While these are nice tools in their own right, they do lead to a fault line in internal communicators, with desktop-using staff still using the intranet, while mobile staff are provided a completely different experience. Limited integration between the two platforms leads to further increasing fragmentation.
Related Article: Frontline Workers: The Untapped Knowledge Workers in Your Midst
Communicating Through Social Tools
Collaboration and social tools have long offered a channel for internal communicators — this was one of the primary selling points for products like Yammer. With even richer tools now available, such as Workplace by Facebook and Microsoft Teams, is it time to move internal communications completely into these tools?
These products are inherently more engaging than traditional intranets, and offer an attractive alternative for senior leader engagement. With intranets still limping along, some teams are putting most or all of their efforts into these tools, letting the intranet wither away.
The problem with this approach is internal communicators still need to reach all staff, and uptake of collaboration tools often falls far short of this. Without a clear strategy for driving adoption of collaboration tools, comms teams are left with additional channels, rather than a clear replacement for existing intranet news.
Related Article: Turn Your Enterprise Social Network Into an Innovation Pipeline
Email to the Rescue???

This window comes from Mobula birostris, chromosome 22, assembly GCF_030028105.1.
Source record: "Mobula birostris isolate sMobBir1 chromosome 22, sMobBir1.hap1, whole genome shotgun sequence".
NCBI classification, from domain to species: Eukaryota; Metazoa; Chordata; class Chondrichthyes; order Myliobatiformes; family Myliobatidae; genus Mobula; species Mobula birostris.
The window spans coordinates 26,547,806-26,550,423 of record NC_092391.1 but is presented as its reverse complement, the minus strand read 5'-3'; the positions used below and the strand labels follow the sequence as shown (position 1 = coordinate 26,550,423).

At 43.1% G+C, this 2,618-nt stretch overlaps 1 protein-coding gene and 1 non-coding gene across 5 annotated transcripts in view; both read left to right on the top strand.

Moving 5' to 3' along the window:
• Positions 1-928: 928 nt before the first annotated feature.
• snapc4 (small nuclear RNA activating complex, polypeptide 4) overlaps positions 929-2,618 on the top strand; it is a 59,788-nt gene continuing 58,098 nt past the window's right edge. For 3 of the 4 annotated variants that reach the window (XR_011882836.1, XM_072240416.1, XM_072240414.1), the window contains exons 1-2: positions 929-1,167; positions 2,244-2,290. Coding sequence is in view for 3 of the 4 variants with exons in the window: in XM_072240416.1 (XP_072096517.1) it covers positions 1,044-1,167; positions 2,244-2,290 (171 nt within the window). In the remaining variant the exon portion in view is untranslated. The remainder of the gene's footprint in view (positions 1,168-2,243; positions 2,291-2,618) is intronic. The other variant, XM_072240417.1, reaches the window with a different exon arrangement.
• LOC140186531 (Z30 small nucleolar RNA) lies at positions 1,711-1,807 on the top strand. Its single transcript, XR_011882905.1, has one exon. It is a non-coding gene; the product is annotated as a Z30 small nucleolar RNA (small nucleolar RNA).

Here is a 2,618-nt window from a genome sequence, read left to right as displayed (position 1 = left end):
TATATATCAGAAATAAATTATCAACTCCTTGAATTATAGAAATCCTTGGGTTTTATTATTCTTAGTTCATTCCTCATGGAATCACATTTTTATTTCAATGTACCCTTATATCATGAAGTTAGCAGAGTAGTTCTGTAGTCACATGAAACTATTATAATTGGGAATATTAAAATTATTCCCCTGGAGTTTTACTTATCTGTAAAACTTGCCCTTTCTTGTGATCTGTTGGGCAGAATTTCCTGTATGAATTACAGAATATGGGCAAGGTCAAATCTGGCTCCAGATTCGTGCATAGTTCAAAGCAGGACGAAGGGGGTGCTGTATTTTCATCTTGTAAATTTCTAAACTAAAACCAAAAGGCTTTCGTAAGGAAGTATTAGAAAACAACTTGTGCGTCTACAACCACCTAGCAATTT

Most organizations share the long-held goal of reducing the volume of internal email, so it may come as a surprise to hear that internal communicators are shifting back to email as the primary communications channel.
Taking an attitude of “if you can’t beat it, join it," internal communications teams are giving up the fight with email, and accepting it’s still the de-facto news channel. This often takes the form of new email newsletters, delivered in rich email messages, or even as PDF attachments.
Delivering a full experience in email is hard, however. Some teams are using email marketing tools such as Mailchimp or Campaign Monitor, so they can gain stats on open and read rates. Internal videos may be hosted on Vimeo or YouTube, and linked to from email messages.
Needless to say, all of this is clunky at best even with workarounds, and the future success of email is still doubtful.
Related Article: Why Email Persists in the Workplace
Delivering Real News
Internal communications teams are right to take whatever steps are necessary to ensure news reaches all staff in a timely, relevant and engaging way. So it's up to IT teams to deliver a strong platform to better meet these needs. This means addressing core platform issues, such as inadequate Active Directory details, end user licenses for all staff, and universal mobile access. It also requires a fully-featured intranet news experience, underpinned by a modern intranet product.
The broader business also needs to acknowledge that internal communications needs adequate resources and support. This means involving internal comms teams in decision-making processes and ensuring their needs are meaningfully addressed.
At the end of the day, the further fragmentation of internal communications benefits no one. Leaders' confidence in every new news channel shrinks, leading them to further spam every channel. Staff are left in the dark, feeling like they’re not up-to-date with what’s happening in the organization, further impacting staff engagement. Internal comms teams are frustrated, with no clear path forward.
So please, internal communications teams, give the intranet another chance. And to the business, take internal comms seriously, and deliver an intranet news experience that positions everyone for success.